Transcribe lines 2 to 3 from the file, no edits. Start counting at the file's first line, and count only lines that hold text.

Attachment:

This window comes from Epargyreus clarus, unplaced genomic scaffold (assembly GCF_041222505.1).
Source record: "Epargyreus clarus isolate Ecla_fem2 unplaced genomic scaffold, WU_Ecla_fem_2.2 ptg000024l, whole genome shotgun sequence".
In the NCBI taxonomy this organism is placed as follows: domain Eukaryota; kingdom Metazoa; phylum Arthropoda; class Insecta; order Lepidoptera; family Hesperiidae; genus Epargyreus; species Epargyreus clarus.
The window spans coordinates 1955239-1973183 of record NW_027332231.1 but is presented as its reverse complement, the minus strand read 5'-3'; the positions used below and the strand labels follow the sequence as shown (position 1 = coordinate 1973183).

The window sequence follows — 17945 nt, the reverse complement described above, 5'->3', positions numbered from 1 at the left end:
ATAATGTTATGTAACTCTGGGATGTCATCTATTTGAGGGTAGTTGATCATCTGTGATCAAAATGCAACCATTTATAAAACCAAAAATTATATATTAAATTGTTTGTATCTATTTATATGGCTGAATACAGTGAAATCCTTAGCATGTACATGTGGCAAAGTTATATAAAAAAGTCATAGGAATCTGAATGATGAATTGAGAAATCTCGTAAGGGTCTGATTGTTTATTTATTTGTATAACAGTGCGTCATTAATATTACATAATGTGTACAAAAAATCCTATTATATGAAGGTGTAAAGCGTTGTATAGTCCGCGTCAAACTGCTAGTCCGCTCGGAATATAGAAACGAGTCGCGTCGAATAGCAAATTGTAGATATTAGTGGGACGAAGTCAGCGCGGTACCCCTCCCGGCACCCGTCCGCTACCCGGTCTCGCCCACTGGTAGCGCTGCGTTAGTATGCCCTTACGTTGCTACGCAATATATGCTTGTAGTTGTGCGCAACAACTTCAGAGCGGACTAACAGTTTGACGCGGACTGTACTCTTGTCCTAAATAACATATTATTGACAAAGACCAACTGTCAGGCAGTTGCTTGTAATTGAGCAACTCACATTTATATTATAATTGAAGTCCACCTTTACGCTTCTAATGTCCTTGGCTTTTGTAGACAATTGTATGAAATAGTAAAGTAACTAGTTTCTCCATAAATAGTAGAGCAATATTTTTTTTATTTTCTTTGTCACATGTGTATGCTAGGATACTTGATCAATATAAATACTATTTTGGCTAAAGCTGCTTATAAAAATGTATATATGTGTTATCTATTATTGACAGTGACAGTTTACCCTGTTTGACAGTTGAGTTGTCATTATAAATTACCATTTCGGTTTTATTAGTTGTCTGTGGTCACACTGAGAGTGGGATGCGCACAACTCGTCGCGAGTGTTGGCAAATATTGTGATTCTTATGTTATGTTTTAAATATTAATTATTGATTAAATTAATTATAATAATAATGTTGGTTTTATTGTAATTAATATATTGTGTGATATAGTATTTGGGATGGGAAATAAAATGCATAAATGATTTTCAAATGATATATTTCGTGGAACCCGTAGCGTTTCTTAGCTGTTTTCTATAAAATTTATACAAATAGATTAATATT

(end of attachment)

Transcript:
Source record: "Epargyreus clarus isolate Ecla_fem2 unplaced genomic scaffold, WU_Ecla_fem_2.2 ptg000024l, whole genome shotgun sequence".
In the NCBI taxonomy this organism is placed as follows: domain Eukaryota; kingdom Metazoa; phylum Arthropoda; class Insecta; order Lepidoptera; family Hesperiidae; genus Epargyreus; species Epargyreus clarus.